The recommendation of medication is a vital aspect of intelligent healthcare systems, as it involves prescribing the most suitable drugs based on a patient's specific health needs. Unfortunately, many sophisticated models currently in use tend to overlook the nuanced semantics of medical data, while only relying heavily on identities. Furthermore, these models face significant challenges in handling cases involving patients who are visiting the hospital for the first time, as they lack prior prescription histories to draw upon. To tackle these issues, we harness the powerful semantic comprehension and input-agnostic characteristics of Large Language Models (LLMs). Our research aims to transform existing medication recommendation methodologies using LLMs. In this paper, we introduce a novel approach called Large Language Model Distilling Medication Recommendation (LEADER). We begin by creating appropriate prompt templates that enable LLMs to suggest medications effectively. However, the straightforward integration of LLMs into recommender systems leads to an out-of-corpus issue specific to drugs. We handle it by adapting the LLMs with a novel output layer and a refined tuning loss function. Although LLM-based models exhibit remarkable capabilities, they are plagued by high computational costs during inference, which is impractical for the healthcare sector. To mitigate this, we have developed a feature-level knowledge distillation technique, which transfers the LLM's proficiency to a more compact model. Extensive experiments conducted on two real-world datasets, MIMIC-III and MIMIC-IV, demonstrate that our proposed model not only delivers effective results but also is efficient. To ease the reproducibility of our experiments, we release the implementation code online.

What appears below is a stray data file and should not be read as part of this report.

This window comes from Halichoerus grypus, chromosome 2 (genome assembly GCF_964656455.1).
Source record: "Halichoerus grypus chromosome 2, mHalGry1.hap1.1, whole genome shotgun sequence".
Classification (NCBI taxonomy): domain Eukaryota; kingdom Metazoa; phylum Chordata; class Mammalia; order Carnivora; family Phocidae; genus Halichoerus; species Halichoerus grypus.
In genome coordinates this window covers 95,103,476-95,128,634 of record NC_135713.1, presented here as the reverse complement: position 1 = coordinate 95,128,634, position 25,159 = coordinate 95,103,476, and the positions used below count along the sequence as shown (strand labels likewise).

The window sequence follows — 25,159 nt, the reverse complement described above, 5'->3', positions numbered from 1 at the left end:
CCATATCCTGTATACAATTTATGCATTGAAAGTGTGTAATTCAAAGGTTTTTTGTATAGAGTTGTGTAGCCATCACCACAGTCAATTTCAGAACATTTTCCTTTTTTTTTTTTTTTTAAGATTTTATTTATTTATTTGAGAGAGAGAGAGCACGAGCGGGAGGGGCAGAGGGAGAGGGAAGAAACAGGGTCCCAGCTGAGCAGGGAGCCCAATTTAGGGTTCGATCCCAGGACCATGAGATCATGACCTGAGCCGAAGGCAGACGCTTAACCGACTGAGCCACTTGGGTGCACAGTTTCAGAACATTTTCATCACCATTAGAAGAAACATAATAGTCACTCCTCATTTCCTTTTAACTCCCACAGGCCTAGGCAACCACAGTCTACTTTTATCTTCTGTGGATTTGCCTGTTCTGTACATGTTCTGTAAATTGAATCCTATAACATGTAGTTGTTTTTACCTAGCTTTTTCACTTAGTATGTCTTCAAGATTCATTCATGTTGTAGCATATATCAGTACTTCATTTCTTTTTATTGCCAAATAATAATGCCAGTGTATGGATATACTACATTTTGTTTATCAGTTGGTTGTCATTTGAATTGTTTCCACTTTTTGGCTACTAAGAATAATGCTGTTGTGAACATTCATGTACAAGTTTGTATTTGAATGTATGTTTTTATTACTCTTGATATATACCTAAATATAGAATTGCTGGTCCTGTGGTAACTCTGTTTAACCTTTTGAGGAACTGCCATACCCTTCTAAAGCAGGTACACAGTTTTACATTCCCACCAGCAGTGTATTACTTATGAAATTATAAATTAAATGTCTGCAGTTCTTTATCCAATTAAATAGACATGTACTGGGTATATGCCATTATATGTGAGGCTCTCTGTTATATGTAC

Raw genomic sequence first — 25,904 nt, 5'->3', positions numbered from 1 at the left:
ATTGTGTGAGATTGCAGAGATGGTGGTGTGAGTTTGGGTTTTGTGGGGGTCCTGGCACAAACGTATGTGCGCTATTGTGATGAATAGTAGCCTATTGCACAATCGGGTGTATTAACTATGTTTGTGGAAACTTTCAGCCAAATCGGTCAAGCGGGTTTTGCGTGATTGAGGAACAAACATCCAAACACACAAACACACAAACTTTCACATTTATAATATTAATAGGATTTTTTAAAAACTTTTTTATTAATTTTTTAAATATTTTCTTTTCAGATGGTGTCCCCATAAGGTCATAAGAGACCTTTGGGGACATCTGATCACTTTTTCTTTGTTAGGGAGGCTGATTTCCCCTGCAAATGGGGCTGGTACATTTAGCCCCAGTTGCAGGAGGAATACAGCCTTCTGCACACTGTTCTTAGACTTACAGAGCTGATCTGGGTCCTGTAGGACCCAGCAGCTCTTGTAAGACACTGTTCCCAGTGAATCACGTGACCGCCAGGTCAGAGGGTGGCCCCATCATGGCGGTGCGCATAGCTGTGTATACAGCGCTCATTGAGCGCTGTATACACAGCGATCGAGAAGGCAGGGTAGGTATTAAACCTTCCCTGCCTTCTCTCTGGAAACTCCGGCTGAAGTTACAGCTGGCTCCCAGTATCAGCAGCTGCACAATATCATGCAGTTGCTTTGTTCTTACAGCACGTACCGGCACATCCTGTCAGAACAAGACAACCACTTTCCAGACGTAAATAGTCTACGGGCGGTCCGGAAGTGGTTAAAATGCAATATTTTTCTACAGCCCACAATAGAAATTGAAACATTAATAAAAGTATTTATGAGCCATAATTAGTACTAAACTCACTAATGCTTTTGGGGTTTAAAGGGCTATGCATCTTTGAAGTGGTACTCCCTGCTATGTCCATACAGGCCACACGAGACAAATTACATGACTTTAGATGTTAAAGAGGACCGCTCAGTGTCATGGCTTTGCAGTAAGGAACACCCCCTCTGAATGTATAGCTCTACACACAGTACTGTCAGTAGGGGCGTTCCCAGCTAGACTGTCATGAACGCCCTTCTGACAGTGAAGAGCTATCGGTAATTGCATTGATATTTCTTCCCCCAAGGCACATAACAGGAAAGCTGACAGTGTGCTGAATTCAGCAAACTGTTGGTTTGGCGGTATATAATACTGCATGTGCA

Modeling future traffic conditions often relies heavily on complex spatial-temporal neural networks to capture spatial and temporal correlations, which can overlook the inherent noise in the data. This noise, often manifesting as unexpected short-term peaks or drops in traffic observation, is typically caused by traffic accidents or inherent sensor vibration. In practice, such noise can be challenging to model due to its stochastic nature and can lead to overfitting risks if a neural network is designed to learn this behavior. To address this issue, we propose a learnable filter module to filter out noise in traffic data adaptively. This module leverages the Fourier transform to convert the data to the frequency domain, where noise is filtered based on its pattern. The denoised data is then recovered to the time domain using the inverse Fourier transform. Our approach focuses on enhancing the quality of the input data for traffic prediction models, which is a critical yet often overlooked aspect in the field. We demonstrate that the proposed module is lightweight, easy to integrate with existing models, and can significantly improve traffic prediction performance. Furthermore, we validate our approach with extensive experimental results on real-world datasets, showing that it effectively mitigates noise and enhances prediction accuracy.